Big promises for little kids: Has CA governor delivered on early education?

Photo by Gage Skidmore

Governor Newsom’s total spending for child care and preschool during his first year in office is an unprecedented $5.5 billion. That’s not nearly enough to provide affordable, quality education for all the young children who need it. CA has more young children than any other state, and more than half of them are low-income. In addition, years of cuts and lack of investment in early education has left the state lagging behind others in quality of care and access. Hundreds of thousands of children are still not enrolled in subsidized early education programs, even though they meet the income requirement — currently $80,623 or less for a family of four.

Perhaps most importantly, Newsom has invested in planning for the future. He appointed a team of researchers and experts that has already begun meeting to come up with a Master Plan for Early Learning and Care, which is meant to be a guide for improving the quality of and access to child care. It will also address how to fulfill another of his campaign promises — universal pre-K, making state-subsidized preschool or transitional kindergarten available to all 4-year-olds, regardless of income.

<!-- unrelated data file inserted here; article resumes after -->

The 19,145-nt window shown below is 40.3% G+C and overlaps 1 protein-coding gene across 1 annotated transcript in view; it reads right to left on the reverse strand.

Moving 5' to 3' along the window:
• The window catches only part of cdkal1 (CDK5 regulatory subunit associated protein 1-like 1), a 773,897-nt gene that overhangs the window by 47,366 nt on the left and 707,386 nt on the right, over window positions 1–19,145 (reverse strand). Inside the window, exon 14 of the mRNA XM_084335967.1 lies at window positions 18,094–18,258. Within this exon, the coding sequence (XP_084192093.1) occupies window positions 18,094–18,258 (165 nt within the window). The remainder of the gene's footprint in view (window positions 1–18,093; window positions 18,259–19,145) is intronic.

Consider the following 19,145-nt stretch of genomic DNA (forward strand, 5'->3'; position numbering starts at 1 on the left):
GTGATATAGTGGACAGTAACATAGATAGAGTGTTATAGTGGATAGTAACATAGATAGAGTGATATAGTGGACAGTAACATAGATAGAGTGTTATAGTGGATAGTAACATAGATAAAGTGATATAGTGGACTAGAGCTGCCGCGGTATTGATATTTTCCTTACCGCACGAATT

For parents of young children and some advocates, the wait for widely available and affordable high-quality child care or preschool can be frustrating. But experts say it’s smart to proceed slowly. Early childhood researchers and advocates largely applaud Newsom’s efforts in 2019 and say the steps he took will lay the groundwork needed for building a more comprehensive early education system.

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